Updated: Jan 23, 2022
Start by understanding reasons why misalignment occurs and how
Part I – Strategic Direction and Alignment of a revised six-part series on the internal audit value chain (IAVC).
As of March 2020, most private and public-sector organizations quickly developed remote collaboration capabilities as the first step to react and adapt to the prolonged COVID-19 uncertainties. However, they are not addressing the root cause - misalignment between the organization's strategy and departmental priorities.
Timely resolution of misalignments between the enterprise strategy and business unit priorities helps an organization to avoid the following:
Long-term financial losses and poor performance.
The inability to meet expectations.
Reputational damage and lack of responsiveness to the changing business environment.
This blog presents approaches Management, and internal audit can use to recognize the misalignment misfortune. It also provides an End-To-End (E2E) agile internal audit approach to identify and quickly resolve misalignments. Finally, we conclude with eight primary reasons why strategic misalignment occurs and why Management and internal auditors fail to fix the disconnects.
Achieving alignment in a common goal is critical to the success of any group endeavor. Unfortunately, even one person marching to the beat of a different drummer can threaten the entire group's success. This dynamic plays out in all facets of business activity.
The first IAVC link, alignment on strategic direction, enables the Chief Audit Executive (CAE) to build a value-oriented internal audit department. It also provides a platform for Management (CEO, C-Suite, and Business Leads) and the CAE to develop the collaborative foundations towards creating value, capturing value, and sustaining value.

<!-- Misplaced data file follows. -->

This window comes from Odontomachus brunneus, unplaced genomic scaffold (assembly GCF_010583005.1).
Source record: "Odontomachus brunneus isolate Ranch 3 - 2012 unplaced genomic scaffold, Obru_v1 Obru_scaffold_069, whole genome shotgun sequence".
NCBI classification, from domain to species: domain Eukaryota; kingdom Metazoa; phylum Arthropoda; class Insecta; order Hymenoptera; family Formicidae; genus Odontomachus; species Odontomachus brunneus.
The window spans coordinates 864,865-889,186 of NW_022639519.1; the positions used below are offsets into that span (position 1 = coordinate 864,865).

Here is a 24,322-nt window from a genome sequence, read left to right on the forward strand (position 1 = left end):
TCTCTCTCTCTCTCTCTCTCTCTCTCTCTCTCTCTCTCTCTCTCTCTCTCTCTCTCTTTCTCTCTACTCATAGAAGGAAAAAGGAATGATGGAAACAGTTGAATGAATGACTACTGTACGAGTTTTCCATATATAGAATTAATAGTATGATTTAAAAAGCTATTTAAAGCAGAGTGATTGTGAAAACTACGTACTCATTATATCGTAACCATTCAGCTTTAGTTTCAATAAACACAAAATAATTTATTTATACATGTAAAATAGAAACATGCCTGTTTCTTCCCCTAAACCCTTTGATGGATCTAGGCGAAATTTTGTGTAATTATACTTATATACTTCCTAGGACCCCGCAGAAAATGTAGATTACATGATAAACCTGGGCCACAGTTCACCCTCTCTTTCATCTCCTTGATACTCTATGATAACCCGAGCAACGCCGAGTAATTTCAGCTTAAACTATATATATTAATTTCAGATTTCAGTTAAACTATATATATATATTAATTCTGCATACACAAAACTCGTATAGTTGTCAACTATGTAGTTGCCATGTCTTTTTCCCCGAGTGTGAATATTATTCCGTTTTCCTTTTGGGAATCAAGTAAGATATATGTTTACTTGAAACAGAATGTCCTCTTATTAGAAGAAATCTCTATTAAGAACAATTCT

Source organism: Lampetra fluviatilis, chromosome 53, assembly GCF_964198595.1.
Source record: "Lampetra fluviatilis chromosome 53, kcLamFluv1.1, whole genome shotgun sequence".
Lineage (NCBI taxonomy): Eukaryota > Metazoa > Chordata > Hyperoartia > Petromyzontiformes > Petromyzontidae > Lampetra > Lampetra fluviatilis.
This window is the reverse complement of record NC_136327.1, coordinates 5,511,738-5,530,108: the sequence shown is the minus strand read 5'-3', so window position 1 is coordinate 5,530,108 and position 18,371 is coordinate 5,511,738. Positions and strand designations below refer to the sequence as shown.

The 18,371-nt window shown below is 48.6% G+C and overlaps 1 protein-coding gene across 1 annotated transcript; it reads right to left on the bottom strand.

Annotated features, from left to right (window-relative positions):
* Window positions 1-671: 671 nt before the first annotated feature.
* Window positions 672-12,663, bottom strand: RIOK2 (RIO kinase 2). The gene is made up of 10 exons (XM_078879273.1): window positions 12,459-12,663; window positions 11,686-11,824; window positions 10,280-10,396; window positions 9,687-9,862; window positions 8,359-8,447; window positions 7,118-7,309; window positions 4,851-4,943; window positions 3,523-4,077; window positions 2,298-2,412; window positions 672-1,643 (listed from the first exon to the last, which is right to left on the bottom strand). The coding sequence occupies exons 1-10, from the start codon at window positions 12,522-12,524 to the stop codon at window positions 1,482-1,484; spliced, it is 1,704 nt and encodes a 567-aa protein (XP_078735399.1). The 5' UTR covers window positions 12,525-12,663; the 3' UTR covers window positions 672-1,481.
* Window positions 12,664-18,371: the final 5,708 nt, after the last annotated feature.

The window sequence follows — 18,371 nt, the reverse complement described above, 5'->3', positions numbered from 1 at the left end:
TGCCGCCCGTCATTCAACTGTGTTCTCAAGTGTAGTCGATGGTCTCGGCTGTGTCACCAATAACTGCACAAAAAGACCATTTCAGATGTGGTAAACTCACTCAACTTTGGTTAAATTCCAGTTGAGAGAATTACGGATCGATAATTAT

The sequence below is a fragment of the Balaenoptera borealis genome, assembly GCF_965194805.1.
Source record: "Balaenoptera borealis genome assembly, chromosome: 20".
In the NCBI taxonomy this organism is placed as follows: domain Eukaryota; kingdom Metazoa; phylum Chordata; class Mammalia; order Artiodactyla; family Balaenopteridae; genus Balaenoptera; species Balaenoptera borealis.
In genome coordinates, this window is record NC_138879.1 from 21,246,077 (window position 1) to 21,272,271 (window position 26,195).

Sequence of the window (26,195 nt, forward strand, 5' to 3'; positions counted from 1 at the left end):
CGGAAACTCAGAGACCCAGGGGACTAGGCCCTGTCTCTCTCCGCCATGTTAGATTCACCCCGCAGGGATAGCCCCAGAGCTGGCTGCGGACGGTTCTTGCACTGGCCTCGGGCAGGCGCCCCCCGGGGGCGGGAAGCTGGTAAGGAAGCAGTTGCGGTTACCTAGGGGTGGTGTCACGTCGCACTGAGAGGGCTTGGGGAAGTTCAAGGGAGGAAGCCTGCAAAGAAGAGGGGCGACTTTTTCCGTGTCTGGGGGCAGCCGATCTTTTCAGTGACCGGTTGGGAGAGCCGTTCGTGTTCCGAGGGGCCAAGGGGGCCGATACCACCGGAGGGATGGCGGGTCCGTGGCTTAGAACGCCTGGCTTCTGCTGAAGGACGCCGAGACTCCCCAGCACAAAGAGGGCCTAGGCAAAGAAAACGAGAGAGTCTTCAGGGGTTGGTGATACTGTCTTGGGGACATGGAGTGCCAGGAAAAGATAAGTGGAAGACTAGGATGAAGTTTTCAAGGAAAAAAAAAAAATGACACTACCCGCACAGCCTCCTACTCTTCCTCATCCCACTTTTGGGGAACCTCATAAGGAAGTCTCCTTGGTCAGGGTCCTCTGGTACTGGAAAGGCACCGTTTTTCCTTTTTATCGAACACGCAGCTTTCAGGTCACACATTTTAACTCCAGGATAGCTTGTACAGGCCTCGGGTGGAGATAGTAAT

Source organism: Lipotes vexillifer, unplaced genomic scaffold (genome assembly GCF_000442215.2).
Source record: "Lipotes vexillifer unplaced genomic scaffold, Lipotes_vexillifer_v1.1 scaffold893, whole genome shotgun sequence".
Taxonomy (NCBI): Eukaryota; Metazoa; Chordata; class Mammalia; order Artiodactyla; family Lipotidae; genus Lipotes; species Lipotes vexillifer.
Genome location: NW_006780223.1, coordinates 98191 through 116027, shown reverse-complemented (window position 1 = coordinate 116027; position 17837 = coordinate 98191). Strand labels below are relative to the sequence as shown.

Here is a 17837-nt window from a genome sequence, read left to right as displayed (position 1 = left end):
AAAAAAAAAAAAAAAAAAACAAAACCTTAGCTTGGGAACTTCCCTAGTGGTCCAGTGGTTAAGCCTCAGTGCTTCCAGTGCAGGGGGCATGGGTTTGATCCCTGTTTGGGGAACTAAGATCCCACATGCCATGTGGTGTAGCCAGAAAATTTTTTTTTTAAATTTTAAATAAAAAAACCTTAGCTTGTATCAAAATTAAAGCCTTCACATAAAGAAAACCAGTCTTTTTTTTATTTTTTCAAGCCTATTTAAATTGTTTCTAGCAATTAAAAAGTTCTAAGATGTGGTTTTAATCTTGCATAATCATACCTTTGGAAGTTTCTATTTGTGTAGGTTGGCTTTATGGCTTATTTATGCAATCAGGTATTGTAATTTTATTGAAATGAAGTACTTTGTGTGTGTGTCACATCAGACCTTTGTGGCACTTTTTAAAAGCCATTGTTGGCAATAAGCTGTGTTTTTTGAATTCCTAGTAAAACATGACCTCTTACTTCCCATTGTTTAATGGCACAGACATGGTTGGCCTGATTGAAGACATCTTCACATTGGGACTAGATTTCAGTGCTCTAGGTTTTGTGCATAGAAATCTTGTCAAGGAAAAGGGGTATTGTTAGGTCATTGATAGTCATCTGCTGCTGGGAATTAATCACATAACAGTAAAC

Without a robust and agile value-oriented internal audit framework, the CAE and Management might not be aligned towards a common objective, resulting in strategic misalignment. Strategic misalignment is a recipe for disaster. It negatively impacts the organization's ability to plan and execute its strategy—the inability to "create value." It also fails to "capture value" and "sustain value" and eliminate potential fraud, waste, and abuse.
A systemic approach to achieving strategic alignment is ideal towards avoiding misalignment misfortune. Strategic alignment is an in-depth knowledge and application of the organization's direction and priorities and agreement on its validity by all the primary and secondary business functions. A misalignment occurs due to a lack of awareness or misapplication in departments or operations executing the strategy.
One could argue that this misalignment is at the root of many recent corporate blunders that have resulted in costly and embarrassing public scandals and reputational damage. However, it is also possible that unresolved strategic misalignments over time created significant losses for organizations impacted by the unprecedented COVID-19 pandemic.
Disaster is often not far behind when an internal audit or other assurance functions and business units have different or misaligned approaches to executing the strategy. Moreover, strategic misalignments further complicate the ability to develop and implement a plan to respond to the COVID-19 challenges and future events in the short term and long term.
Between 2013 and 2020, the Institute of Internal Auditors (IIA) Magazine and the Journal of Government Financial Management – Association of Government Accountants (AGA) published segments of the IAVC. A six-part series on Internal Audit 360° outlines details about each component of the IAVC.